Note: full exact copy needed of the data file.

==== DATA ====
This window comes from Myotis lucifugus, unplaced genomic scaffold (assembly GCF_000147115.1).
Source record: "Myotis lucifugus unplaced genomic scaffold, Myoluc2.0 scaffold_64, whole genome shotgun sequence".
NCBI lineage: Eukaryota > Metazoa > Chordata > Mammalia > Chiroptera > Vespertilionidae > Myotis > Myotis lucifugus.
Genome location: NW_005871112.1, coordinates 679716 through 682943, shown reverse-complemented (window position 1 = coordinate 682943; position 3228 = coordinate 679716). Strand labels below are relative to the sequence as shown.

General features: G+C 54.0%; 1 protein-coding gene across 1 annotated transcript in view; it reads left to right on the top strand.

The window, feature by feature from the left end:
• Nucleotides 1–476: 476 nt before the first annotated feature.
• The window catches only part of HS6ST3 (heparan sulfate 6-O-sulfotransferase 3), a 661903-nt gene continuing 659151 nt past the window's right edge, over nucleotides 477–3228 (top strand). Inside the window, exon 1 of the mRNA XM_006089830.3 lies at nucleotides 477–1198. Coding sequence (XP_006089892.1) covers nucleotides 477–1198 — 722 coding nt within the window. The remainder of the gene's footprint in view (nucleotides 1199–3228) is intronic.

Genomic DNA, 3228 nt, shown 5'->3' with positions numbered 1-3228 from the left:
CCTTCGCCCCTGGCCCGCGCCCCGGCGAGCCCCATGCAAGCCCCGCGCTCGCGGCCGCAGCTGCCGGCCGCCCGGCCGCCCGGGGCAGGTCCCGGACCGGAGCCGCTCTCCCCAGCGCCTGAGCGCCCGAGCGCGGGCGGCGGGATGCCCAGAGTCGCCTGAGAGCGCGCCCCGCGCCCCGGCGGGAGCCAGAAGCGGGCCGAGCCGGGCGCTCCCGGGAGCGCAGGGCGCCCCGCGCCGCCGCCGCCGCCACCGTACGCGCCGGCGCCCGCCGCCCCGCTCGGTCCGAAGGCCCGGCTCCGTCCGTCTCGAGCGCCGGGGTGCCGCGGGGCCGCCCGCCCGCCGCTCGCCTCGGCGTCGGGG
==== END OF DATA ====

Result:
This window comes from Myotis lucifugus, unplaced genomic scaffold (assembly GCF_000147115.1).
Source record: "Myotis lucifugus unplaced genomic scaffold, Myoluc2.0 scaffold_64, whole genome shotgun sequence".
NCBI lineage: Eukaryota > Metazoa > Chordata > Mammalia > Chiroptera > Vespertilionidae > Myotis > Myotis lucifugus.
Genome location: NW_005871112.1, coordinates 679716 through 682943, shown reverse-complemented (window position 1 = coordinate 682943; position 3228 = coordinate 679716). Strand labels below are relative to the sequence as shown.

General features: G+C 54.0%; 1 protein-coding gene across 1 annotated transcript in view; it reads left to right on the top strand.

The window, feature by feature from the left end:
• Nucleotides 1–476: 476 nt before the first annotated feature.
• The window catches only part of HS6ST3 (heparan sulfate 6-O-sulfotransferase 3), a 661903-nt gene continuing 659151 nt past the window's right edge, over nucleotides 477–3228 (top strand). Inside the window, exon 1 of the mRNA XM_006089830.3 lies at nucleotides 477–1198. Coding sequence (XP_006089892.1) covers nucleotides 477–1198 — 722 coding nt within the window. The remainder of the gene's footprint in view (nucleotides 1199–3228) is intronic.

Genomic DNA, 3228 nt, shown 5'->3' with positions numbered 1-3228 from the left:
CCTTCGCCCCTGGCCCGCGCCCCGGCGAGCCCCATGCAAGCCCCGCGCTCGCGGCCGCAGCTGCCGGCCGCCCGGCCGCCCGGGGCAGGTCCCGGACCGGAGCCGCTCTCCCCAGCGCCTGAGCGCCCGAGCGCGGGCGGCGGGATGCCCAGAGTCGCCTGAGAGCGCGCCCCGCGCCCCGGCGGGAGCCAGAAGCGGGCCGAGCCGGGCGCTCCCGGGAGCGCAGGGCGCCCCGCGCCGCCGCCGCCGCCACCGTACGCGCCGGCGCCCGCCGCCCCGCTCGGTCCGAAGGCCCGGCTCCGTCCGTCTCGAGCGCCGGGGTGCCGCGGGGCCGCCCGCCCGCCGCTCGCCTCGGCGTCGGGG